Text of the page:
Sea Pyrates Pose A Threat To Local Fish Production – NITOA | Independent Newspapers Limited
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Sea Pyrates Pose A Threat To Local Fish Production – NITOA

Posted: Jul 3, 2015 at 1:11 am   /   by   /   comments (0)

Mr. Joseph Overo is the President of the Nigerian Trawler Owners Association (NITOA), a body of trawler owners fishing in the Nigerian territorial waters. In this interview with journalists that included Correspondent, OYENIRAN APATA, he speaks restrictions and impediments to fish production and other issues. Excerpts

What are the implications of restrictions on importation of fish into the country?



he restrictions on importation will definitely create vacuum or shortfall in fish demand in Nigeria because fish demand is quite high. According to the former minister, the total demand for fish in Nigeria is about 2.7million metric tons yearly. What we are producing as trawler owners is just 30.000 metric tons per annum. The total number of local fish production according to the ministry is about 800metric tons so the deficit from this report in fish production is about 1.9million. This, the ministry said would be met by imports.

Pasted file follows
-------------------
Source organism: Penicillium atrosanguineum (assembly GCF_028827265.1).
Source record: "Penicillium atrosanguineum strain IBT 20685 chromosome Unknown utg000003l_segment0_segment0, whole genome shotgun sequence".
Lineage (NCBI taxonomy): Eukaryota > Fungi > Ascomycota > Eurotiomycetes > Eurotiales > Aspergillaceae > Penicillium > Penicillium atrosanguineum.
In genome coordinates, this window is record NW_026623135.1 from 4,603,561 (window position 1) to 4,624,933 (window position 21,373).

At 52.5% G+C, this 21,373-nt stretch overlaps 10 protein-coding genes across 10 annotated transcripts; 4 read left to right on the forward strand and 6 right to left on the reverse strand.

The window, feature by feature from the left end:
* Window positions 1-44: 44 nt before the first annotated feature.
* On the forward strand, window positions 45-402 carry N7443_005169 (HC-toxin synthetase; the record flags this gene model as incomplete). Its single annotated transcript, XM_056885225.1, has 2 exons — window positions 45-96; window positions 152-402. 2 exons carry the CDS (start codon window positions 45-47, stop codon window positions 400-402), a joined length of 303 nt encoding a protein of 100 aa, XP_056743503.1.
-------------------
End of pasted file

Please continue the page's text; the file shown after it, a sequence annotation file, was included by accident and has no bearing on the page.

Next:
Then, fish importers association on their own said the demand was more than this figure and if you remove this from what they are importing there will still be a short fall of about 1.25million tons of fish which the local production cannot meet. This is their argument.

NITOA recognises the fact that there will be a shortfall; we also recognised the fact that what we produced as trawler owners association cannot meet the demand. Our position is that restriction on importation should be a gradual process as we step up local production. Local production could be inform of boosting capacities in catfish production which is the popular fish production everybody is doing in Nigeria and production of tilapia. Unfortunately, the quantity of tilapia production locally is not documented anywhere yet, but we know that some people are into tilapia production in Nigeria.